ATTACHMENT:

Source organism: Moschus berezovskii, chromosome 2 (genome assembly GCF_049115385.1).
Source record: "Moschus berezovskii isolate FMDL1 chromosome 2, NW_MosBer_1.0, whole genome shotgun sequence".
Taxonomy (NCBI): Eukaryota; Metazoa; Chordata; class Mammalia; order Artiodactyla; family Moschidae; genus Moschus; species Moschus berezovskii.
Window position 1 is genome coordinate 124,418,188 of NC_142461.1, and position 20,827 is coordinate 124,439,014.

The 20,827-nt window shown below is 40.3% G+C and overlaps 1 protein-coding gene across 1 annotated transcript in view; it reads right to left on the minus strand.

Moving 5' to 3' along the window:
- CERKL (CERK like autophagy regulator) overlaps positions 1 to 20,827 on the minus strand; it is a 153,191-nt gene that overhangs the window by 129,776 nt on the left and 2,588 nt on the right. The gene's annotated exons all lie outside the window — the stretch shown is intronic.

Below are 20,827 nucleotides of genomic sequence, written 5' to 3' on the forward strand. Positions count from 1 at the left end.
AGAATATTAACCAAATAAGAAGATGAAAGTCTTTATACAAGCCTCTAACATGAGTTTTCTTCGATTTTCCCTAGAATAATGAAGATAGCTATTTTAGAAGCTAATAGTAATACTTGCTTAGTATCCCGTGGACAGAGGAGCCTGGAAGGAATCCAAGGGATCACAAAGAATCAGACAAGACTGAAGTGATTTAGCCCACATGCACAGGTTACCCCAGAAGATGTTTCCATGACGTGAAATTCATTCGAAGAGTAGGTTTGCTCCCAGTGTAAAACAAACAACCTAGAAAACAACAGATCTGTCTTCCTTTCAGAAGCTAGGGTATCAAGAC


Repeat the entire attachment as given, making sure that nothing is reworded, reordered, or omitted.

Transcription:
Source organism: Moschus berezovskii, chromosome 2 (genome assembly GCF_049115385.1).
Source record: "Moschus berezovskii isolate FMDL1 chromosome 2, NW_MosBer_1.0, whole genome shotgun sequence".
Taxonomy (NCBI): Eukaryota; Metazoa; Chordata; class Mammalia; order Artiodactyla; family Moschidae; genus Moschus; species Moschus berezovskii.
Window position 1 is genome coordinate 124,418,188 of NC_142461.1, and position 20,827 is coordinate 124,439,014.

The 20,827-nt window shown below is 40.3% G+C and overlaps 1 protein-coding gene across 1 annotated transcript in view; it reads right to left on the minus strand.

Moving 5' to 3' along the window:
- CERKL (CERK like autophagy regulator) overlaps positions 1 to 20,827 on the minus strand; it is a 153,191-nt gene that overhangs the window by 129,776 nt on the left and 2,588 nt on the right. The gene's annotated exons all lie outside the window — the stretch shown is intronic.

Below are 20,827 nucleotides of genomic sequence, written 5' to 3' on the forward strand. Positions count from 1 at the left end.
AGAATATTAACCAAATAAGAAGATGAAAGTCTTTATACAAGCCTCTAACATGAGTTTTCTTCGATTTTCCCTAGAATAATGAAGATAGCTATTTTAGAAGCTAATAGTAATACTTGCTTAGTATCCCGTGGACAGAGGAGCCTGGAAGGAATCCAAGGGATCACAAAGAATCAGACAAGACTGAAGTGATTTAGCCCACATGCACAGGTTACCCCAGAAGATGTTTCCATGACGTGAAATTCATTCGAAGAGTAGGTTTGCTCCCAGTGTAAAACAAACAACCTAGAAAACAACAGATCTGTCTTCCTTTCAGAAGCTAGGGTATCAAGAC